Discuss Max Zs Puzzler in the Electrical Wiring, Theories and Regulations area at ElectriciansForums.net

W

WayneL

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Hi Guys,

I'm taking the 17th Edition course at the moment and I've come across a bit of a puzzler.


Table 41.5, page 50 of the Regs, gives the maximum Zs for a TT system to ensure RCD operation.


The question is this:

Why is the value for a 30mA RCD, at a voltage of between 230v and 400v, (column 3) given as

1533 ohms, when for all other voltages, both higher and lower, the max Zs is 1667 ohms?


Unfortunately I'm one of those people who won't just accept something, so I need to figure this out.:confused:

Any suggestions will be greatfully received.


Cheers,


Wayne
 
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M

maddfridge

  • Thread Starter Thread Starter
  • #2
Hi Guys,

I'm taking the 17th Edition course at the moment and I've come across a bit of a puzzler.


Table 41.5, page 50 of the Regs, gives the maximum Zs for a TT system to ensure RCD operation.


The question is this:

Why is the value for a 30mA RCD, at a voltage of between 230v and 400v, (column 3) given as

1533 ohms, when for all other voltages, both higher and lower, the max Zs is 1667 ohms?


Unfortunately I'm one of those people who won't just accept something, so I need to figure this out.:confused:

Any suggestions will be greatfully received.


Cheers,


Wayne
hi there

i had not noticed that before either

As a starting point it may be lower just to meet the required disconnection time for that range of voltage but i would expect other values to change.:confused:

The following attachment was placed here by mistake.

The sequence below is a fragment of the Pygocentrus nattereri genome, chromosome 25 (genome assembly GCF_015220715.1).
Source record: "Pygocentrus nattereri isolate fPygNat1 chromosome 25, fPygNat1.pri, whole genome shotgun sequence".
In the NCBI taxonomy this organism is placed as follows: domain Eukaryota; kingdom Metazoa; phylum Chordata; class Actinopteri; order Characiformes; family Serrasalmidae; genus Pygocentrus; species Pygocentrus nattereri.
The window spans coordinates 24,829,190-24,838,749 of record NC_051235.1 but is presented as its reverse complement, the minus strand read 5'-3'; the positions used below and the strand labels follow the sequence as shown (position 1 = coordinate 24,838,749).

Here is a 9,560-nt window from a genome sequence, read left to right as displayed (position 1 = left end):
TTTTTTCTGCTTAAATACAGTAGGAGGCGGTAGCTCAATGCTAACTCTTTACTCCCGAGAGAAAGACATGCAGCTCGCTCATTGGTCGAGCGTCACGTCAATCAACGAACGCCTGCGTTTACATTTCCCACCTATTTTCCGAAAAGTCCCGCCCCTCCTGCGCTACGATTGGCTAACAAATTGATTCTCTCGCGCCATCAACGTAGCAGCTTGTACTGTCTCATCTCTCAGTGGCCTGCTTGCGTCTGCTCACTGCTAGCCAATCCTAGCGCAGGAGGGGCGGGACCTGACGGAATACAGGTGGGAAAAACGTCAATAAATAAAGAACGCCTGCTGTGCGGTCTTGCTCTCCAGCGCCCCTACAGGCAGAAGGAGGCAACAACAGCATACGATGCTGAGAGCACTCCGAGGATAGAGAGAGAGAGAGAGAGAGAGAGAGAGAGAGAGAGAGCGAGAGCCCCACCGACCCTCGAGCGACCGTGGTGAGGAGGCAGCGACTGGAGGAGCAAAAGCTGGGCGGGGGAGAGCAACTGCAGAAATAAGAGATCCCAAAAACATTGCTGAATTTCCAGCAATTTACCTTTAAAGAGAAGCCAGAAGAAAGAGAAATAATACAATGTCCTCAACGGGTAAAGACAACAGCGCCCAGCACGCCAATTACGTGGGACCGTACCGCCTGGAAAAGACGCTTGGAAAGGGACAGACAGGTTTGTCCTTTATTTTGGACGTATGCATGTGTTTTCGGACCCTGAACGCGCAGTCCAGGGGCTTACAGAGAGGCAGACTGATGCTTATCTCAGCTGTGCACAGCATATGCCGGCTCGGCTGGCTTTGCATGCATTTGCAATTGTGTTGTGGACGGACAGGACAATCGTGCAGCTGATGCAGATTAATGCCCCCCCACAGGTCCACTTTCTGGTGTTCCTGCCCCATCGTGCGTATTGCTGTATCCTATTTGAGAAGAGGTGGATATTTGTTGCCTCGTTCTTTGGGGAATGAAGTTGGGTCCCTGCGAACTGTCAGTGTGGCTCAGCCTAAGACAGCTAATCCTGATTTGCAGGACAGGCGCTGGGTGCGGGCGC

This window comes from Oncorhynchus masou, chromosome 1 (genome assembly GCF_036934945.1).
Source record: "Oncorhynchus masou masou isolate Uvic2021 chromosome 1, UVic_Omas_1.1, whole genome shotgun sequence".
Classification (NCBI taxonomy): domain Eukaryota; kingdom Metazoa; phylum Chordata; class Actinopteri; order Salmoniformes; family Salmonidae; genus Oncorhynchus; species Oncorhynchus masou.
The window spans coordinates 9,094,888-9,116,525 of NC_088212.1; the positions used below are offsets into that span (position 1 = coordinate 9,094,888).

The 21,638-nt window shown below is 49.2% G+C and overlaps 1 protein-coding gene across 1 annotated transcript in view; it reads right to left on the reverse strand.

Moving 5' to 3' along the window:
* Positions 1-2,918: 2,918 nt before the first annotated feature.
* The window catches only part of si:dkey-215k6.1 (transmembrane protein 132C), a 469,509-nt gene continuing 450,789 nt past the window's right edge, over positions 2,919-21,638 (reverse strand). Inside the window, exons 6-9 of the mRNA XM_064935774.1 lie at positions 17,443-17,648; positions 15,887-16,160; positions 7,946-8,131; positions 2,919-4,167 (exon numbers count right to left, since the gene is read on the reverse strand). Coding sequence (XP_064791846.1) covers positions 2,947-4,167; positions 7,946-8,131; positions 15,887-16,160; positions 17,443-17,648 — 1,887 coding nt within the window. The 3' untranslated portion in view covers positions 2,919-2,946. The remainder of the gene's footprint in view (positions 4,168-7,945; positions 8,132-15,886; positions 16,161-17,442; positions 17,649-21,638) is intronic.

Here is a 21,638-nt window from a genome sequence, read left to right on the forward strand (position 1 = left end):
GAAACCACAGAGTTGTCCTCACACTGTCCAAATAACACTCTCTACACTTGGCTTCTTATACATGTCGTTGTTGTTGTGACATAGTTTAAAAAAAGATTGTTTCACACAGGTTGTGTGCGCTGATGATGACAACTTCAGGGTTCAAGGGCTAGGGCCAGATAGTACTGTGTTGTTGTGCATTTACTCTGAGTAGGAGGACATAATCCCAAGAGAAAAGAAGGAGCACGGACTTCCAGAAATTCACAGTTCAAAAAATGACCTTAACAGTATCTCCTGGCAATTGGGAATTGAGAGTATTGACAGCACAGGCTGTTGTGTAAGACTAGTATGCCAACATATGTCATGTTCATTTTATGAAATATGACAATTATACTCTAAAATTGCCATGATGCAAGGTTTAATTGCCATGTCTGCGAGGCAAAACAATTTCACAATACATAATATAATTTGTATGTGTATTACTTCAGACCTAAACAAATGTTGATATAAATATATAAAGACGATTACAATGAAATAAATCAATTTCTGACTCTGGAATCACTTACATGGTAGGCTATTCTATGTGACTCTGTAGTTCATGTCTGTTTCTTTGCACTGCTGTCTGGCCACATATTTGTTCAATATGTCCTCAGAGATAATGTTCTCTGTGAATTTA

just done 2400 design and got a pass so some other clever person may have a defined answer:)
 
G

Guest123

  • Thread Starter Thread Starter
  • #3
Hey.

If Zs = 1667 ohms, then you get a touch voltage of 50V at 30mA - (1 x I delta N). At 150mA (5 x I delta N) you would have 250V touch voltage. If you wanted the RCD to operate at 5 x I delta N with the 50V safe touch voltage you would need a max Zs of < 1533 ohms.

Hope this helps
 
S

Spudnik

  • Thread Starter Thread Starter
  • #4
Good point Lenny, but then, a step on from the OP, why are we using 1667 as a max?
 
W

WayneL

  • Thread Starter Thread Starter
  • #5
Hey Lenny,

I kind of get the gist of what your saying - I think it might be a

bit advanced for me at the moment.:)

I'm gonna spend some time trying to get my head around the calcs.

Cheers,

Wayne
 
S

Spudnik

  • Thread Starter Thread Starter
  • #6
Wayne,

Basically 50V is regarded as the maximum touch voltage allowed through a fault before the protective device operates. IE anything that could become live through fault will not rise above 50V.

Make sense?

If not, sorry, im really not a good teacher:D

Get used to it. There are plenty more of these to test ya!;)
 
G

Guest123

  • Thread Starter Thread Starter
  • #7
Hey.

Sorry I didn't explain that one too well (baby puke issue)

For an 'instantaneous' trip in a TT system at 230V you have to assume that the trip current would have to be the 5-times figure, i.e. 150mA. Hence RA=230/0.15=1533Ohms.

At 400V this becomes RA=400/0.15=2667Ohms.

HOWEVER:

There is a requirement that the touch voltage does not go above 50V, hence the figure of 1667 is derived from maximum touch voltage of 50V and the trip current of the RCD (30mA), hence RA=50/0.03=1667Ohms.

Clearly this is lower than the RA figure for 400V above, so takes precedence over this figure.

Hope that makes sense
 
M

maddfridge

  • Thread Starter Thread Starter
  • #8
Hey.

If Zs = 1667 ohms, then you get a touch voltage of 50V at 30mA - (1 x I delta N). At 150mA (5 x I delta N) you would have 250V touch voltage. If you wanted the RCD to operate at 5 x I delta N with the 50V safe touch voltage you would need a max Zs of < 1533 ohms.

Hope this helps
hi lenny

right on mate sort of remembered that it was to do with disconection time was think aboutrcbo times not test times

cheers for clearing that up
 
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